4 Foods That Can Make You Stink
When your most recent meal turns on you.
One important part of what makes food great is its inviting aroma. If a pile of chocolate mousse smelled like what it could easily be mistaken for, we'd never eat the stuff. #pooemoji.
While some foods might smell tempting while being prepared and devoured, they can make your body stink hours and even days later! Talk about digestion dilemmas. While everybody metabolizes food and drinks differently, these 4 foods are common B.O. culprits that you may not have realized are making you the poster child for someone who needs more deodorant. And a heavy spritz of perfume, for good measure.
Often used in Indian food, curry is a savory spice that adds a wallop of flavor to a dish. It can also pack a punch after it's eaten and the scent starts seeping through your pores and can remain in the pores for days, slowly leaking its unpleasant smell.
According to Medical Daily, "Berkeley Wellness at the University of California, Berkeley, says a mom's prenatal diet, if it regularly includes strong spices like curry, cumin, or fenugreek, could possibly affect her newborn's body odor." Passing along good genes? Good. Sharing a maternal stench? Aren't dirty diapers rotten enough?
Vegetarians, rejoice, because along with your dietary preference comes a better overall scent. Meat eaters' mouths may water from the smell of a T-bone grilling on the barbeque, but after it's been wolfed down, the smell of their bodies is a far cry from anything pleasurable.
As per Men's Fitness, "A large portion of red meat is harder to digest in the G.I. tract, leaving residue behind, that, when released through sweat will mix with bacteria and intensify your odor." That veggie burger is suddenly looking a lot more appealing.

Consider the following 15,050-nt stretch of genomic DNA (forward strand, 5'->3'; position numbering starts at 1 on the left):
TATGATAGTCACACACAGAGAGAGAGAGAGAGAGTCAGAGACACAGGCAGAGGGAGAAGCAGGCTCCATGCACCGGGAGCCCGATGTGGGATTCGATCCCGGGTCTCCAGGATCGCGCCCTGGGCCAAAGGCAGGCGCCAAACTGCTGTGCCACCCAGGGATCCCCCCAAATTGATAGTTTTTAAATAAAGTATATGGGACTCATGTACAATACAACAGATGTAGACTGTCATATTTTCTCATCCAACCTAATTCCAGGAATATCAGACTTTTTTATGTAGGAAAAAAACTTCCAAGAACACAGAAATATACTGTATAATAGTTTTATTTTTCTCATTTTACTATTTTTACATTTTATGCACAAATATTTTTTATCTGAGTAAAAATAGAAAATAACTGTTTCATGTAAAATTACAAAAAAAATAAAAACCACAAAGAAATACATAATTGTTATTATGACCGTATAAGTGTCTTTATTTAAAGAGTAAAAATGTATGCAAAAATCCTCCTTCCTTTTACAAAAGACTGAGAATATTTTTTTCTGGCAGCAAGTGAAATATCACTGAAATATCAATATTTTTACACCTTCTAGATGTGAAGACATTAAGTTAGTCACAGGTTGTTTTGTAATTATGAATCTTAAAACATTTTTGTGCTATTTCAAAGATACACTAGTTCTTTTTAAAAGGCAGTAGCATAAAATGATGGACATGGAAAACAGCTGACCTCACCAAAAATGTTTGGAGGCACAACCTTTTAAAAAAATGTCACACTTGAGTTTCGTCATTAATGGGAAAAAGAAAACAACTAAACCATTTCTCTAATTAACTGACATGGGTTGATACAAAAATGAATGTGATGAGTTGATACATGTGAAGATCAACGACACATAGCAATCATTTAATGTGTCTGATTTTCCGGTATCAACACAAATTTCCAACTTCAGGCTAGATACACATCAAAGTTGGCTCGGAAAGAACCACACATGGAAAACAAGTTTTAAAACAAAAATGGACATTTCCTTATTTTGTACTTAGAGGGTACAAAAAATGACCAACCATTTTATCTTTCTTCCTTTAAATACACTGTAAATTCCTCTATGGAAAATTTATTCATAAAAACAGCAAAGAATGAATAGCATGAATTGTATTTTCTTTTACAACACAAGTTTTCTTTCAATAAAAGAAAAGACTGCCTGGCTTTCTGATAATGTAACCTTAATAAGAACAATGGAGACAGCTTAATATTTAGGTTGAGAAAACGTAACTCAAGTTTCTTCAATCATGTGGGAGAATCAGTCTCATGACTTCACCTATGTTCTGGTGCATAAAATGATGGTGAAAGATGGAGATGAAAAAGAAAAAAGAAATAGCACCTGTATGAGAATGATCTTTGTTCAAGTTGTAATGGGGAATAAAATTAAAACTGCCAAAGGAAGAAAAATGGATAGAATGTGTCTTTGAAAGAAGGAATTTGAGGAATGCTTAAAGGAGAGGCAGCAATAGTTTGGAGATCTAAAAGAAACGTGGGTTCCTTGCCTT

Cabbage is a healthy choice for any diet, plus its crunch and texture makes it a side dish staple. It may smell a tad odd to some while it's cooking, but once it's eaten, the taste is always enjoyed. But just wait. If you thought cooking cabbage smelled a bit off, then you'll be totally repelled by your own scent after you've eaten a helping.
According to NextAvenue, "The issue with these cruciferous vegetables is their sulfur, which your body breaks down into compounds that are actually similar to those responsible for the smell of rancid butter. Your body odor can change for the worse as early as one hour after consuming these vegetables." Now you know to go for the macaroni salad vs. the coleslaw!
Sniffing a glass of merlot or a nice brandy is always a treat, and the effects of a slight buzz are always welcome. Many alcoholic beverages pair wonderfully with a variety of foods and the issue of a poor odor is rarely an issue. That said, wait 'till you smell yourself the following day.
According to MNN, Mother Nature Network, "If you've had a lot to drink the night before, you can smell all through the next day, as your body metabolizes the stuff. It comes out through your pores as you sweat, and via your breath." Men's Fitness tells us that what causes the small is acetic acid and the more you drink, the worse you'll smell. So stick to a drink or two to avoid smelling like a fraternity house the next day. "Cheers" are better than sneers.